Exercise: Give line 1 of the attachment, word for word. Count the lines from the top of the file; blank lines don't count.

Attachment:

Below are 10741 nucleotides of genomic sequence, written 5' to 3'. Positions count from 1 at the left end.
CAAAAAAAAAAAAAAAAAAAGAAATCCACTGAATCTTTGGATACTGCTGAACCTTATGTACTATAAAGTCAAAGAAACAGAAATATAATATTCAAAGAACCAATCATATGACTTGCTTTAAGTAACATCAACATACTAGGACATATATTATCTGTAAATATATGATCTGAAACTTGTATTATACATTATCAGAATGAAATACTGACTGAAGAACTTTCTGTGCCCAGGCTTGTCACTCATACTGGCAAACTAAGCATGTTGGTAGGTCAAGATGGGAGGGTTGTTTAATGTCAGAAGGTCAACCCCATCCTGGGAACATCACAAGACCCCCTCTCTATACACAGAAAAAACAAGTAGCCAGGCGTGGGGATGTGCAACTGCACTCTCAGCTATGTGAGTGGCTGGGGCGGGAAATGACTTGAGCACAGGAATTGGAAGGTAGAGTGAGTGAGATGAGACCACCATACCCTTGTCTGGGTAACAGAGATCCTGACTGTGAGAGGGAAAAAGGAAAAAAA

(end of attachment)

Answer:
Below are 10741 nucleotides of genomic sequence, written 5' to 3'. Positions count from 1 at the left end.